We currently live in the Tidewater where we are active members of our ward and have enjoyed the wonderful history in the area.  My fascination with the history and the area has only deepened as I recently discovered my maternal grandmother’s side of the family is entirely peopled by Tidewater residents of the oldest order (thank you FamilySearch.org!) I have multiple direct ancestral lines that can be traced back to charter members and early settlers during the 1610s and 1620s.  Not only that, but also many of my direct ancestors stayed in this general vicinity for the last 400 years!  Finding this out has only heightened my love and attachment to the Tidewater area and the people I have grown to know and love.

As much as we love this area we will be moving  in July. My husband’s work with the military requires we move every couple of years, meaning we are always making new friends and having new adventures. Captain Knuckle will be entering the 9th grade and so we hope to stretch the assignment into a four-year gig so he can finish all of high school in one place. Mr. Amazing Man will be doing a lot of deploying, which means I get to be a “sort of single parent” again. Fortunately, it has gotten easier as the years have gone by. Parenting Captain Knuckle on my own for nearly six years and then managing Mr. Amazing Man’s multiple deployments with two boys and graduate school has taught me I do not need to be afraid of what challenges life might bring my way. God always provides a way.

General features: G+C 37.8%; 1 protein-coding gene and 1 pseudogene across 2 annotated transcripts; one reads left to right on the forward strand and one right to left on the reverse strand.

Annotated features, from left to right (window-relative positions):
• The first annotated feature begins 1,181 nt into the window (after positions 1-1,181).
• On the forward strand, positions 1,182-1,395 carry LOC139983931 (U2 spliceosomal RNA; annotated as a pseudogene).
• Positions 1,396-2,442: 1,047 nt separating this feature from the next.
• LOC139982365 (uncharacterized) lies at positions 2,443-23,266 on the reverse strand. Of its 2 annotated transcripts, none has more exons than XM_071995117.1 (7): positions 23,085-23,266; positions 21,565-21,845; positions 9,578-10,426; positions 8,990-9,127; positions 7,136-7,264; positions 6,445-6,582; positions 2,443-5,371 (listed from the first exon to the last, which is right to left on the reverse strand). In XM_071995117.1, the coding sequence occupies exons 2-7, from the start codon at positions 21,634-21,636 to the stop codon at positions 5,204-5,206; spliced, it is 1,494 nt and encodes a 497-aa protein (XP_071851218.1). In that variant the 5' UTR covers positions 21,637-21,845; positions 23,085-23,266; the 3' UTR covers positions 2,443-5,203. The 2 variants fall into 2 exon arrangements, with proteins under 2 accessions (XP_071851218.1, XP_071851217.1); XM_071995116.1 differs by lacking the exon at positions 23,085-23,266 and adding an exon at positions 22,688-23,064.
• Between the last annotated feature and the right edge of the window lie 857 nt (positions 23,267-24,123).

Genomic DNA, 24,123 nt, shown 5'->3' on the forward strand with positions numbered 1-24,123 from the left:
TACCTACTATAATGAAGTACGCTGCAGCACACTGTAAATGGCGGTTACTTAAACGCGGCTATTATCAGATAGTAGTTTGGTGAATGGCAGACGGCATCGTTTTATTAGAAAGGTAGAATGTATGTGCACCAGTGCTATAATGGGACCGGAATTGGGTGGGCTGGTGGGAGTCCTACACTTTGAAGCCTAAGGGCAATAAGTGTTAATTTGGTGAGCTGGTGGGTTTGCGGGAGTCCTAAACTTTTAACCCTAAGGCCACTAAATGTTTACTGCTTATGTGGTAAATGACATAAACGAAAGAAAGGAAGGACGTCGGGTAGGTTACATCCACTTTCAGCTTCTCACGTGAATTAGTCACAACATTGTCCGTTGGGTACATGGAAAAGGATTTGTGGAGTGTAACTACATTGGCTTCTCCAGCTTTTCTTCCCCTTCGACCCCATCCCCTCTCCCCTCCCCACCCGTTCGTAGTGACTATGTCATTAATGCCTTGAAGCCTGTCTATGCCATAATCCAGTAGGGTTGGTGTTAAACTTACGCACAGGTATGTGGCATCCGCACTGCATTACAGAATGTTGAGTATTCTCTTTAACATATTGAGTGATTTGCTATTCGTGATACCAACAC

All in all, life has turned out to be sweet and good, despite its challenges. I hope all is well in your life – I would love to hear from you if you get a chance.

Sincerely,

M.